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Midseason Concern

A feisty snowpack and a string of incidents sound the safety alarm
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• Check every morning: Sierra Avalanche Center

Do a free online program: Know Before You Go

Read a book: Staying Alive in Avalanche Terrain by Bruce Tremper

Take your level 1 avalanche course: American Institute for Avalanche Research and Education

Keep learning: National Avalance Center

“We are trying to understand how groups make decisions together. It’s a big deal out in the backcountry,” said David Reichel, an avalanche instructor at Lake Tahoe Community College, to a group of 15 students. “But we don’t have it figured out.”

This question of how human decisions are made and how they lead to accidents, is at the forefront of avalanche and safety discussions, and this year that question is as relevant as ever. A strong first half of the winter has brought amazing conditions, but several high-profile incidents have also put the community on alert.

The snowpack reached last year’s maximum depth before the calendar turned to 2016, and resorts have opened terrain not skiable in years. At time of press, the Tahoe snowpack was at 126 percent of its median, according to the Natural Resources Conservation Service. And while the drought is far from over, reservoirs are ticking back toward historical levels. On Feb. 1, Lake Shasta reservoir was recorded at 52 percent of its total capacity, 25 percent under the average.

Enthusiastic Caution

But given a slew of avalanche-related incidents that were concentrated in January, a darker theme has also emerged.

“The fire is burning hotter than it has been in several years and there are simply more people out there these days, with a wider range of skills and experience in all directions,” said Rich Meyer, an avalanche instructor, ski guide, and co-founder of the backcountry advocacy group Tahoe Backcountry Alliance (TBA).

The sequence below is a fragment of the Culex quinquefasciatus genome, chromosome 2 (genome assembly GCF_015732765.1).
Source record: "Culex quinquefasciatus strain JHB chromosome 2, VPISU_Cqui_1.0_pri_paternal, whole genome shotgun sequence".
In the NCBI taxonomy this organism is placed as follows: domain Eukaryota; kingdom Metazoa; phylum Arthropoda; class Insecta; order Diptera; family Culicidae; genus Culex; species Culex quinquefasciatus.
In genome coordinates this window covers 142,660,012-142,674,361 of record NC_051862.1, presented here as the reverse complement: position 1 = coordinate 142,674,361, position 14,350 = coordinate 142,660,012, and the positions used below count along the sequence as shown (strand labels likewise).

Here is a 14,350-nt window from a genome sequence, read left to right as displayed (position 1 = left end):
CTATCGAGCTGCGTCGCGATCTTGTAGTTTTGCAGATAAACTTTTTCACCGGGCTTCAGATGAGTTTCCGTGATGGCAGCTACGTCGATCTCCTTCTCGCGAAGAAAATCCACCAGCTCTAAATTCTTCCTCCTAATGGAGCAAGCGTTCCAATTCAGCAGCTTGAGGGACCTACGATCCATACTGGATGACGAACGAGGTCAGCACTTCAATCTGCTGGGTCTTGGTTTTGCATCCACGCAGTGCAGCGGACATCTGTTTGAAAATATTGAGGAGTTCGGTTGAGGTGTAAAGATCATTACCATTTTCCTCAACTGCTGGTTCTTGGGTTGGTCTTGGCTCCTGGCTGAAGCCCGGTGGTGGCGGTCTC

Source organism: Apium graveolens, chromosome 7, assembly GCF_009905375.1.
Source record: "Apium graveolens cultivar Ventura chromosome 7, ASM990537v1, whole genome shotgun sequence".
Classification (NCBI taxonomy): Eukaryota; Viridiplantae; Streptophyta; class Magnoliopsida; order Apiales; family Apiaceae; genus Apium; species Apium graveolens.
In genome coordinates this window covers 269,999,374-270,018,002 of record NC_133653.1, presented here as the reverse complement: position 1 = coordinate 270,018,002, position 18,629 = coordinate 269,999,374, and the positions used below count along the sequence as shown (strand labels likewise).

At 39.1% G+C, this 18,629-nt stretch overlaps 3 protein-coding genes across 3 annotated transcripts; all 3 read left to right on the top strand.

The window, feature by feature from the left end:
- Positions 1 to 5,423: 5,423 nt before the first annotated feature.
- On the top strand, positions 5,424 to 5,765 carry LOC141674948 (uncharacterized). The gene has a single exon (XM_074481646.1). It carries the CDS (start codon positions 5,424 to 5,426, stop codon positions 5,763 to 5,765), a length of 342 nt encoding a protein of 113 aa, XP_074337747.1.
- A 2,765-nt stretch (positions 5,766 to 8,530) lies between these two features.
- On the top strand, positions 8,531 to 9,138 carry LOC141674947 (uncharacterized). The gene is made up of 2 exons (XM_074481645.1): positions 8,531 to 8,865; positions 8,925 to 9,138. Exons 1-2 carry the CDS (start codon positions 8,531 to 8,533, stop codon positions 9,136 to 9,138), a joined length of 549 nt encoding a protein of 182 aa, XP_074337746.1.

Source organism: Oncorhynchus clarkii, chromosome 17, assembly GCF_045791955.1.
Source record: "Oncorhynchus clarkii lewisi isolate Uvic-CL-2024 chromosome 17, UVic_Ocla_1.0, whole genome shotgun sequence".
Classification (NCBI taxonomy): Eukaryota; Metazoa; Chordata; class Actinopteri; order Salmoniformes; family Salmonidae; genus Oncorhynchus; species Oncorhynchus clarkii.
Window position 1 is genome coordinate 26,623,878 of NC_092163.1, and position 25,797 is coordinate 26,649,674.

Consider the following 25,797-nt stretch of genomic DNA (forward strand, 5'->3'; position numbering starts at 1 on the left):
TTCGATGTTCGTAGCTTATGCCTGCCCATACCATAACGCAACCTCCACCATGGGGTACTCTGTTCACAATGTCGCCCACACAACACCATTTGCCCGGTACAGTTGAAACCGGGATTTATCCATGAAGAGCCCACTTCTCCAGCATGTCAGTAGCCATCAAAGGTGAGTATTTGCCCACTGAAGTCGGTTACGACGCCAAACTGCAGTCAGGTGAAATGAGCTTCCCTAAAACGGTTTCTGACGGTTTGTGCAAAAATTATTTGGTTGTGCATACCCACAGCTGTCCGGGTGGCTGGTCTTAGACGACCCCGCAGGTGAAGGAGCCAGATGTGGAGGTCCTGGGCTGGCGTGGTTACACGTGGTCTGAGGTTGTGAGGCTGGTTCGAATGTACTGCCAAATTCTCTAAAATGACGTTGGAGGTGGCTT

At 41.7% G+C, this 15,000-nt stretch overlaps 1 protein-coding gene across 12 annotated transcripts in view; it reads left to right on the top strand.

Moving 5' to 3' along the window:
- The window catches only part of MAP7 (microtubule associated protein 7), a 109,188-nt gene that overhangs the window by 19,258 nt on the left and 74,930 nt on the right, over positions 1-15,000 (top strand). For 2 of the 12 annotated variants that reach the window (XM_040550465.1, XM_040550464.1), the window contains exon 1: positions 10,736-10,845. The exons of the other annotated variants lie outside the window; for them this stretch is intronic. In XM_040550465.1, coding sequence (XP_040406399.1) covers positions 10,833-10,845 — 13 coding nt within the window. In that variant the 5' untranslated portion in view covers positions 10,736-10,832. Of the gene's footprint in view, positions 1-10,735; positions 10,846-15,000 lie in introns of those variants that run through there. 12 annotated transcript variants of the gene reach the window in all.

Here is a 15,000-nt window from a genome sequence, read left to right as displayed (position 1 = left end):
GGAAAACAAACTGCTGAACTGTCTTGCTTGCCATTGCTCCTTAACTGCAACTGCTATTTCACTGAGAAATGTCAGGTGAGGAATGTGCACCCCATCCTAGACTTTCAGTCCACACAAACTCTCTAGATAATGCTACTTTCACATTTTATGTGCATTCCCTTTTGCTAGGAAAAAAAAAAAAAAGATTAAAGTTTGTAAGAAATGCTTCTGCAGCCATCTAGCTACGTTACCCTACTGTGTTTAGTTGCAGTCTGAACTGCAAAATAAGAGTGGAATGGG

The backcountry demographic has gone from specialized to mainstream, and is increasing every year. The TBA is carrying out a survey on backcountry use with more than 800 respondents so far, and the Sierra Avalanche Center’s (SAC) website has had more than 97,000 users and 453,000 page views since Nov. 1; numbers that represent a 20 percent growth over five years.

Though the higher numbers elicit concern as more people are putting themselves in dangerous areas, they are only one part of the issue. Terrain that used to be for advanced skiers only is now skied regularly.

The popular sidecountry area of Munchkins, accessed from Alpine Meadows, exemplifies this.

“In the late 90s, people would wait at least a few days after new snow to ski that area; now people do it in the middle of a storm,” said Meyer, who has been skiing the local backcountry for 20 years.

A Persistent Problem

The Tahoe snowpack has run the gamut this year since early November when the snow switch turned on. These storms typically dropped between 6 and 10 inches at a time, a relatively low amount compared to the multiple-foot blizzards that are typical of the Sierra. For example, Northstar California Resort reported 20 days with new snowfall in the month of January, but with an average of 5.4 inches per days with snow, according to


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February 14, 2019